There was no live music on Saturday and we got check out the darker corners of Lagos nightlife. We arrived at a club called Caliente way too early, it was just half an hour past midnight. There were a couple of white guys at the bar and less than 10 local girls sitting bored and waiting for the prey to walk in. They didn’t have long to wait. The white dudes came in groups of 3, bringing more girls with them. They ordered a bottle of whisky and sat down, while the girls turned the place into a hot african dancefloor. They certainly knew their moves. Fortunately we got out just before the white guys started dancing – that was going to look embarrassing. One incredible thing with the bars and clubs here is how loud the music is. It is painful.
A couple of useful phrases we learned today in Yoruba language: ki lon sele. meaning what’s happening and wafa ku laleyi from a famous rap song, which means you want to die tonight? I think we’ll find the last one most useful, as it would be fun to use as the opening phrase with the police when they stop us on the road. The true meaning in the lyrics is apparently about the rapper exciting his female partner with intercourse so rough that might end her life.
Reminisce – Tesojue [Explicit Video]
We set the alarm at 0900 on Sunday, not to miss the mass. In fact the first mass is already 6:15am, useful for them who come straight from the club to wash their sins right away.
The first part of the ceremony wasn’t too different from the traditional catholic mass, just a bit more singing of the hymns. The theme today was that we have to get ready for what we’re praying for. The reverend went on to tell a story of a boy from a rich family, who badly wanted a car. His parents got him one for his 18th birthday. The boy and his friends then went to organise a street race on the Lagos Expressway and he died in an accident. The story was about being ready for what you ask for. The boy wasn’t ready for his car and his parents gave him the gift of death, as he proclaimed. Dark shit is said in this Nigerian mass. There was also a political section, where prayers were said for the Nigerian country, its economy and its government.
The second half of the mass got more relaxed, they had two wedding celebrations and a sister Anne’s 80th birthday. For each celebration, everyone danced through the central aisle kneeled in the front to get holy water thrown at them and then danced back to their seat. I hadn’t yet been to a church where the drum set is put to good use during mass.
We bought Sunday papers to get into the rhythm of the local life. Unlike what you expect in China, there seems to be freedom of speech here. Opinions are published both pro- and against the government, although the latter in moderation. Couple of themes from the paper:
- Oil price is dropping and economy is f*cked. Barrel below $40 and many of the states already bankrupt, the government is realising that they’re gonna be hitting the wall. You would think that 95% of the 180m people are already so poor that whatevs if the big men don’t have their oil revenue. As public sector pay goes down further the corruption will get even worse, infrastructure will get even worse, school fees even higher, etc. The opinion page gives 15 ultimatums to the government on taxation, benefits and public sector restructuring.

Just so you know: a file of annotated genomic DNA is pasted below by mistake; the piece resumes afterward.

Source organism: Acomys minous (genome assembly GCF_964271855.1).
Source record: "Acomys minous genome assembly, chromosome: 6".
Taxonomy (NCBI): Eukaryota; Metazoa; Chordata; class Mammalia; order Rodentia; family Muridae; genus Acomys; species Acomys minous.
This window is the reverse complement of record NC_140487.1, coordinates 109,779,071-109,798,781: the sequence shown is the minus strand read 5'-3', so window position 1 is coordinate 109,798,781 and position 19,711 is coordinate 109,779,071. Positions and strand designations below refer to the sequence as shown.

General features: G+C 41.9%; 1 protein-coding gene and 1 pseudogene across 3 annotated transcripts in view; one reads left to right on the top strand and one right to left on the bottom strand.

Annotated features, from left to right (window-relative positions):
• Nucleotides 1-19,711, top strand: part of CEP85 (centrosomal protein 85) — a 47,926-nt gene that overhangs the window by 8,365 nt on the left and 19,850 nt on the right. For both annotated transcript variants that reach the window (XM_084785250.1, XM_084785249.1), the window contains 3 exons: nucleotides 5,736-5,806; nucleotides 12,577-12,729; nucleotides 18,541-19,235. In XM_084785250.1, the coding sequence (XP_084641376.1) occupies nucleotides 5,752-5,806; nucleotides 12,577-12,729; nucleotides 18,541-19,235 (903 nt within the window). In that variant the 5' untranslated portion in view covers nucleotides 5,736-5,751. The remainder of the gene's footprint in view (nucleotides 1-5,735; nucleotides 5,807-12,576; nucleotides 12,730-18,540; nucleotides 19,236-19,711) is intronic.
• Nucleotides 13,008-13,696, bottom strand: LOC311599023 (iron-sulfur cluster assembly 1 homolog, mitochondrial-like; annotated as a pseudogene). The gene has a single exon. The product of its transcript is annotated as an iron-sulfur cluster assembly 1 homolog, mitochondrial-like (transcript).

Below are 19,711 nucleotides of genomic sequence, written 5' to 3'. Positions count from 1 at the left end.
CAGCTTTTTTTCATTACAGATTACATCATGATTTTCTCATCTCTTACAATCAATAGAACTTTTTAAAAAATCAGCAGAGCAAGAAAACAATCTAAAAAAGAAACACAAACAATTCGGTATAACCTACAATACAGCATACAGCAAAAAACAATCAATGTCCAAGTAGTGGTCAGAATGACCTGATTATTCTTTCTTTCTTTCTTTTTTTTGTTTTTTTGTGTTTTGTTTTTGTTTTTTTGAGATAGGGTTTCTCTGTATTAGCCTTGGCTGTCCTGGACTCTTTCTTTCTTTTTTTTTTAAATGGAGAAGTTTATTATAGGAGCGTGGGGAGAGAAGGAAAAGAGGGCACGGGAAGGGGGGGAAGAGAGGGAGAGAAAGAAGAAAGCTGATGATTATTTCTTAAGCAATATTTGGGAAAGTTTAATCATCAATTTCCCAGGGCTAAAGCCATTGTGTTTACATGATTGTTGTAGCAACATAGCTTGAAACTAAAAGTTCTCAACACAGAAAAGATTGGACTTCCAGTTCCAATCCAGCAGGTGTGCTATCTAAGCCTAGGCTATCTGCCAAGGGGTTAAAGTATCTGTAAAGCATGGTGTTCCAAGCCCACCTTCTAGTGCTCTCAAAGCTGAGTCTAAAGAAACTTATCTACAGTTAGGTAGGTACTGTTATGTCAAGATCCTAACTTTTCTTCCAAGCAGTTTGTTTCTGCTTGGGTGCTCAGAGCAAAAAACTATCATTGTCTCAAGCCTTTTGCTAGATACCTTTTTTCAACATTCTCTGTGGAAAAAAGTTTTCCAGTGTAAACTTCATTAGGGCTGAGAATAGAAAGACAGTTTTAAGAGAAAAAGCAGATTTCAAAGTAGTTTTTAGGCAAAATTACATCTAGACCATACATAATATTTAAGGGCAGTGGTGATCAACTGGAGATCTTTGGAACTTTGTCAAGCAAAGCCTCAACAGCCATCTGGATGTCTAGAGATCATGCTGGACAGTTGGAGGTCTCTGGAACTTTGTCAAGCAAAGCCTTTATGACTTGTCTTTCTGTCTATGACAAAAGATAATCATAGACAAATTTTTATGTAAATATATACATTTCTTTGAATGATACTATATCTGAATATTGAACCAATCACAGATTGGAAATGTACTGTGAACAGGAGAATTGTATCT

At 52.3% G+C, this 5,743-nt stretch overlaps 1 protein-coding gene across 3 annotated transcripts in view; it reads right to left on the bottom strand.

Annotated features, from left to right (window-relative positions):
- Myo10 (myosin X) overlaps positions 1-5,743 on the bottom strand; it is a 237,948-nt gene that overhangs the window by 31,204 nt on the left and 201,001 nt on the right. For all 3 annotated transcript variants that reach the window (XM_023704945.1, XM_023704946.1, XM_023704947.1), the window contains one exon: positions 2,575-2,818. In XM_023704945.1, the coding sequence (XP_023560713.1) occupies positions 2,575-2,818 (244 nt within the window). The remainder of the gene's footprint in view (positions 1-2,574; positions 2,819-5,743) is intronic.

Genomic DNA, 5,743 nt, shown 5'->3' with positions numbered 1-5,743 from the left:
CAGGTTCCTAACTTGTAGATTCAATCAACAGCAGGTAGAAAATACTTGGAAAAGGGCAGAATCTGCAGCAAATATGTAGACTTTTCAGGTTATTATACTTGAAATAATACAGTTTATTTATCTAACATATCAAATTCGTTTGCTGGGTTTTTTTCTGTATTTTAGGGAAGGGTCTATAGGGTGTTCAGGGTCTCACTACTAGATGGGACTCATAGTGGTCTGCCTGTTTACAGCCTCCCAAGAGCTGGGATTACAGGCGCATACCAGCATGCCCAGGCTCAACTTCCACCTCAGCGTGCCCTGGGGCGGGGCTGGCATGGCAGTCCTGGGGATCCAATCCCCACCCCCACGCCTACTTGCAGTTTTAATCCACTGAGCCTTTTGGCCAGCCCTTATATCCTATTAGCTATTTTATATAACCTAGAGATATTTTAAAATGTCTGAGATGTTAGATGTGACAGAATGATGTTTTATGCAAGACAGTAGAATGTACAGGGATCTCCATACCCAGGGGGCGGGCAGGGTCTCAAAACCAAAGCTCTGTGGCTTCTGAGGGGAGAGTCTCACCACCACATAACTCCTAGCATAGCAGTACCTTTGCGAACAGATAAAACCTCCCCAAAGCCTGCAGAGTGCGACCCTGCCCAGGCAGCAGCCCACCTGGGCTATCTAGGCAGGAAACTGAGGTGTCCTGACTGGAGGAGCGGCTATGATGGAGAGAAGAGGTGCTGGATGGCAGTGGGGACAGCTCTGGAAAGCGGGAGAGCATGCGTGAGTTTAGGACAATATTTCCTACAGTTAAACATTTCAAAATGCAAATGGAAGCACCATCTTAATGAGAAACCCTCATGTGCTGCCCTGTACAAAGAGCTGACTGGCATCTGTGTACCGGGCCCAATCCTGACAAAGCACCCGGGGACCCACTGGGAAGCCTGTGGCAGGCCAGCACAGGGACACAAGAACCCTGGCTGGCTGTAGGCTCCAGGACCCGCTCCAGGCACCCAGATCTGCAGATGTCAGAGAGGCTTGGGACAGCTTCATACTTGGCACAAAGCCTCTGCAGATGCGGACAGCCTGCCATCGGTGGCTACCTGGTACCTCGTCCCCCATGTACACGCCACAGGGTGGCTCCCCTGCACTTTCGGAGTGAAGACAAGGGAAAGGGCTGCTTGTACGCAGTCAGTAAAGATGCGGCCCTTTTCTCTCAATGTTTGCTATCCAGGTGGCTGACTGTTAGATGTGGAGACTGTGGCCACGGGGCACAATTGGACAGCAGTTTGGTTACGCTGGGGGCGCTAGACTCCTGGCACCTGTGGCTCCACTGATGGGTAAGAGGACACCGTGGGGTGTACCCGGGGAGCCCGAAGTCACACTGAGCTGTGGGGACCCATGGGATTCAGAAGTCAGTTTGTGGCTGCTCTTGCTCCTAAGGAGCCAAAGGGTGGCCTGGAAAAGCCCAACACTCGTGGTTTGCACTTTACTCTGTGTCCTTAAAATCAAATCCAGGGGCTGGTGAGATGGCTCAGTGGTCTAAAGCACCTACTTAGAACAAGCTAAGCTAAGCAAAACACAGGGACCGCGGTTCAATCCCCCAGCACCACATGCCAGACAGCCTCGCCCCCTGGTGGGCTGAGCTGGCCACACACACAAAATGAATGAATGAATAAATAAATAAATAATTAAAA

- Homosexuality: two men were caught in a gay act by their neighbours and are now hiding from the police and avoiding 14yr jailtime. Back at home BBC hasn’t released a single new TV series in the last year that didn’t have some LBGT narrative going on. Worlds apart this world.
- Boko Haram: the president set an “ultimatum” to the army to win the war in December, but now says it actually wasn’t an ultimatum. The morale with solders is waning, because they don’t have enough arms and progress isn’t great. The baddies are hiding in the north in the Sambisa forest – ca 1600km from Lagos.
- It is common to have articles, which are personal complaints against officials or companies. One article was about the journalist buying a phone form Jumia (local Amazon) and them failing to deliver. This was fun to read, because my friend runs the company which does logistics and delivery for Jumia.
- The chairman of the local tax authority died at the age of 92. In addition to a small note, there was two sheets of pictures of important people, who attended the funeral. No pictures of the chairman himself.
There were 16 full page adverts – 14 for local banks, 1 happy birthday advert and 1 church ad. Banking must be a really good business here, I wonder how they make their money. There are probably thousands of ATMs around town for the 23 banks and their buildings seem to be the only clean looking ones.
Otherwise the paper was pretty good – text heavy and opinionated like I remember papers from the nineties.
Elegushi beach is the local hotspot just in the outskirts of Lagos. It is a private beach and €3 entry fee is collected at the gate. As you’d expect, not a single person came here to sunbathe. The reason you come is to drink and party, not too different from Brighton or the homely Pärnu beach in that sense.
The smell of marijuana defies even the cool seabreeze, vodka is sold in the bars by bottle and never by shots. Every little hut is a “club”, which means that it has their own thrashed speakers turned to volume 11 and full of people shaking and breaking. As the night falls then groups of people start grooving on the beach next to the louder clubs.
Mixed with families and youngsters enjoying their Sunday and taking selfies, the beach is teeming with hawkers, hookers and petty hustlers.